Estcourt, Edgar Edmund (DNB00)
|←Est, Michael||Dictionary of National Biography, 1885-1900, Volume 18
Estcourt, Edgar Edmund
|Estcourt, James Bucknall Bucknall→|
ESTCOURT, EDGAR EDMUND, M.A. (1816–1884), canon of St. Chad's (Roman catholic) Cathedral, Birmingham, born 7 Feb. 1816, was eldest son of the Rev. Edmund William Estcourt of Newntown, Wiltshire, one of the Estcourts of Estcourt in Gloucestershire. He was destined for the church; entered Exeter College, Oxford, 20 Feb. 1834; proceeded B.A. 1838 and M.A. 1840; and came under the influence of the Tractarian movement. In 1845, when J. H. Newman went over to the church of Rome, Estcourt, then a clergyman at Cirencester, followed him, and was 'received' at Prior Park in December of that year. About three years after he was ordained catholic priest by Dr. Ullathorne, vicar-apostolic of the western district, and on the restoration of the hierarchy in 1850 he was appointed æconomus of the diocese. Though one of the kindest of men, he had great firmness of character. He was a great lover of books, and for many years he was a most useful member of the committee of the London Library. Suffering from a painful internal disorder, he passed the last few years of his life in retirement at Leamington, where he died on 16 April 1884. He was buried at Kenilworth. Bishop Ullathorne, in an address delivered on the occasion, pronounced a well-merited eulogy on Estcourt's 'assiduity, accuracy, punctuality, skill, and sound judgment.' His knowledge of the earlier history of the midland district was remarkable, as was also the knowledge he had acquired of property law. His generosity and charity were of the most self-denying character, and his disposition refined, modest, and unobtrusive.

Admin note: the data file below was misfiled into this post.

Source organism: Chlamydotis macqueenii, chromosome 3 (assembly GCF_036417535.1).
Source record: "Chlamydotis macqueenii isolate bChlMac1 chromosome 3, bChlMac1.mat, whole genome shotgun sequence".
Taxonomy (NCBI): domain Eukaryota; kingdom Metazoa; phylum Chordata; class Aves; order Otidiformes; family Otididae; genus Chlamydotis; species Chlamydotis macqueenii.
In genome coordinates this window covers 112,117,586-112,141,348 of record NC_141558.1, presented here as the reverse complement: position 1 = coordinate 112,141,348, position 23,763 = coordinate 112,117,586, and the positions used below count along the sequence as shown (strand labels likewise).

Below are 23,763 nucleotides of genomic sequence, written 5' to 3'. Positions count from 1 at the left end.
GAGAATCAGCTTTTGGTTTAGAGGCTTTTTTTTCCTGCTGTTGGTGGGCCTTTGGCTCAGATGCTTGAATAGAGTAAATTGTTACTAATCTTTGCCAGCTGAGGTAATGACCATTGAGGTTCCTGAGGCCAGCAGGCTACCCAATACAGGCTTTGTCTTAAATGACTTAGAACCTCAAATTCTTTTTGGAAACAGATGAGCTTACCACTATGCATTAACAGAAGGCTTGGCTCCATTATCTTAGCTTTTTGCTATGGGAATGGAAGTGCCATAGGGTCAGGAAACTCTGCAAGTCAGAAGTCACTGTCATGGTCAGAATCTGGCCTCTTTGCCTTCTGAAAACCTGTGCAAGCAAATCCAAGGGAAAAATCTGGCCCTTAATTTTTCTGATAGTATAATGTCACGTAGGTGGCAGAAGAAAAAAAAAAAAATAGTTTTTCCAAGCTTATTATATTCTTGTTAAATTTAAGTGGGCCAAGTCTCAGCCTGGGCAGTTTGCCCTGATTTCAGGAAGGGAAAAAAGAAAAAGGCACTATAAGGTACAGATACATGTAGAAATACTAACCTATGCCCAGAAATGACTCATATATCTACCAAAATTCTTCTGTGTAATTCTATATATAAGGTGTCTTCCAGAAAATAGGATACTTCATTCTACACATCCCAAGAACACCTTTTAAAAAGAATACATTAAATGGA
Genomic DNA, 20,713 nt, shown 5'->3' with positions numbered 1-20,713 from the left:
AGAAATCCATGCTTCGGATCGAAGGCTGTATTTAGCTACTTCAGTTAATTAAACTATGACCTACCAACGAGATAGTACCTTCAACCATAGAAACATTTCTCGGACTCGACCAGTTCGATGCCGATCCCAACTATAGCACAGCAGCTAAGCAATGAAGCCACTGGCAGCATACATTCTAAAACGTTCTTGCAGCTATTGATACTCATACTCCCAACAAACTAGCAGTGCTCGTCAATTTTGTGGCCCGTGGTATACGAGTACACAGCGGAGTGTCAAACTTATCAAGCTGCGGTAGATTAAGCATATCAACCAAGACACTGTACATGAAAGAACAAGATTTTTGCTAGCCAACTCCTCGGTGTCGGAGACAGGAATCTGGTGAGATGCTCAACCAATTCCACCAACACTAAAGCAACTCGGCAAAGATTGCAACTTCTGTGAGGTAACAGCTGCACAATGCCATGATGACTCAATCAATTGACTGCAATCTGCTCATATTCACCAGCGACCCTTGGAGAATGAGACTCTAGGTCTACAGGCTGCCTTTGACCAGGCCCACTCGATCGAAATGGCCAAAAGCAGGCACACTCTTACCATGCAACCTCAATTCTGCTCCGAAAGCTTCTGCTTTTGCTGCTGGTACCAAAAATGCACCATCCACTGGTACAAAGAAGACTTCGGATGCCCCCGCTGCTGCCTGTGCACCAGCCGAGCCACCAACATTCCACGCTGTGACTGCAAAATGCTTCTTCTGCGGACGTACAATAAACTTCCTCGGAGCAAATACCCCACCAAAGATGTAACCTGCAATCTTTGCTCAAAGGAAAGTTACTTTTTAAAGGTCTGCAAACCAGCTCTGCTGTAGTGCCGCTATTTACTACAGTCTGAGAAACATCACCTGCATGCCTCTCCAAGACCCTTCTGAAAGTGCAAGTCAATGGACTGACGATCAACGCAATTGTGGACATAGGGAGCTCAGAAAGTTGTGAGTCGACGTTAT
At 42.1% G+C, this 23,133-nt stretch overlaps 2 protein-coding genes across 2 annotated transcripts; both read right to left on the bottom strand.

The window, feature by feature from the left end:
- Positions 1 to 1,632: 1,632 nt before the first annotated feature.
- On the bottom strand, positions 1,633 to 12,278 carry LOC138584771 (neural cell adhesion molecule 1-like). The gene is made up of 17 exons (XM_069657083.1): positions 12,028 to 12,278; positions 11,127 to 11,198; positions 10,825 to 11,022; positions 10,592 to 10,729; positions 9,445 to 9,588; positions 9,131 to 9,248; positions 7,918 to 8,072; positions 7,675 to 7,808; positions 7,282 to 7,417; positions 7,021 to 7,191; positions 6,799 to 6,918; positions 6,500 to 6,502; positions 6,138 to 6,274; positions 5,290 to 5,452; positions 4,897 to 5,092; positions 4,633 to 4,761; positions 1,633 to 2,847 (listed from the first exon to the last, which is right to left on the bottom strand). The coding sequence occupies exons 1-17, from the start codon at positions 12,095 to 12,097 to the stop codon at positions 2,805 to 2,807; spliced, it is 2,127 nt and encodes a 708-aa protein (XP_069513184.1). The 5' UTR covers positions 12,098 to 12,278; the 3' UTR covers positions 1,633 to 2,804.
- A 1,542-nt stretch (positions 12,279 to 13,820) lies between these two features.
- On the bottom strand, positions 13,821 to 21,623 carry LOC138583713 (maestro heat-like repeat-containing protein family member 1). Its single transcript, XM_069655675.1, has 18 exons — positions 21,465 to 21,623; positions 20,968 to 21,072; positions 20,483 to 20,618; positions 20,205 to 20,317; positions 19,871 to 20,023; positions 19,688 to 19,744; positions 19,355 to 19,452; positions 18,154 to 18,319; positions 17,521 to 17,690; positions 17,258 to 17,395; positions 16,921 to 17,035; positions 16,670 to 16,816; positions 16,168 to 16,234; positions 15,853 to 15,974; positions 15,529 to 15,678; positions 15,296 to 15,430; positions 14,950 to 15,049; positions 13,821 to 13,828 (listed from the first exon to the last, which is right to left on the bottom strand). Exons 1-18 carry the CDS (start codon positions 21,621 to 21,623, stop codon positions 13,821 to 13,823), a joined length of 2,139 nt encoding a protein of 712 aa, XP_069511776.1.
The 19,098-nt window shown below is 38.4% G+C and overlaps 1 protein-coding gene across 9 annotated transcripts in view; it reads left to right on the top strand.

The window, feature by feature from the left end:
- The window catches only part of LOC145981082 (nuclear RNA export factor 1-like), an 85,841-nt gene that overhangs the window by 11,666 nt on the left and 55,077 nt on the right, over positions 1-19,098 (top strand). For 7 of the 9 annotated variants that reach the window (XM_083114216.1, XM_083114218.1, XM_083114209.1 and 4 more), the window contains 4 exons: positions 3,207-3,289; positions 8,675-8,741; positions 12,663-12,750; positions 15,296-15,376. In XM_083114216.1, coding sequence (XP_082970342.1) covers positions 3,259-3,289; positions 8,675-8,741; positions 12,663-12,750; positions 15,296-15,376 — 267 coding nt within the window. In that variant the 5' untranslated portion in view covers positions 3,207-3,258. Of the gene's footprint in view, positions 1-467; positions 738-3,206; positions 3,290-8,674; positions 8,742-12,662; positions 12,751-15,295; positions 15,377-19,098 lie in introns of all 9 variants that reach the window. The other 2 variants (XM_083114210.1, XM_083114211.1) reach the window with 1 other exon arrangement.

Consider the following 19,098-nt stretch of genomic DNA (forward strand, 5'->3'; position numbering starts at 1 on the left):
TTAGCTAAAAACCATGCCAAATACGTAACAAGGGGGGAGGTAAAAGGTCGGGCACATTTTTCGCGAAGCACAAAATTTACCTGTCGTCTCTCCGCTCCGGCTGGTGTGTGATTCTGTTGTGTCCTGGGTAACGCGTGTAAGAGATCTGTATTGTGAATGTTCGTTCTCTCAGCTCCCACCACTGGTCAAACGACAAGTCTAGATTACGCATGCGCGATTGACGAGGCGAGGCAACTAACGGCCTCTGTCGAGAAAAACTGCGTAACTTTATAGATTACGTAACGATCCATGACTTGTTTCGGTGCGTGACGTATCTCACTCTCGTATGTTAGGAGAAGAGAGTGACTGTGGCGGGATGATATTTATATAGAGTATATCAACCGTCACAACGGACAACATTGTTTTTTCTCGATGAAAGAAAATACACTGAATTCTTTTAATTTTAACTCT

His literary abilities appear in the bestknown of his works, ‘The Question of Anglican Ordinations discussed,’ 1873. This controversial treatise by an erudite member of the Roman church, with a valuable appendix of original documents and facsimiles, appeared at a time when the vexed question of the validity of English orders was fiercely debated by members of the Anglican and Roman communions, and it attracted considerable attention (Academy, 26 April 1884). An anonymous reply to the work appeared, with the title 'Anglican Orders, a few remarks in the form of a conversation on the recent work by Canon Estcourt,' 8vo, London, 1873. An article, originally prepared by Estcourt for the 'Dublin Review,' was published separately instead, under the title, 'Dogmatic Teaching of the Book of Common Prayer on the subject of the Holy Eucharist,' 8vo. London, 1868. Estcourt left unpublished a work of considerable interest, 'The Memoir of Jane Dormer, Duchess of Feria,' the materials for which he slowly accumulated during a period of twenty-five years. The first nine chapters were completed, and materials made ready for nine more. The fragments were placed in the hands of the Rev. Joseph Stevenson, S. J., and the book appeared in 1887.[Gillow's Bibl. Dict. ii. 179; Tablet, 1884. pp. 661, 670; Academy, 1884, p. 296; Nichols's Edward VI, p. 39; Foster's Alumni Oxon.]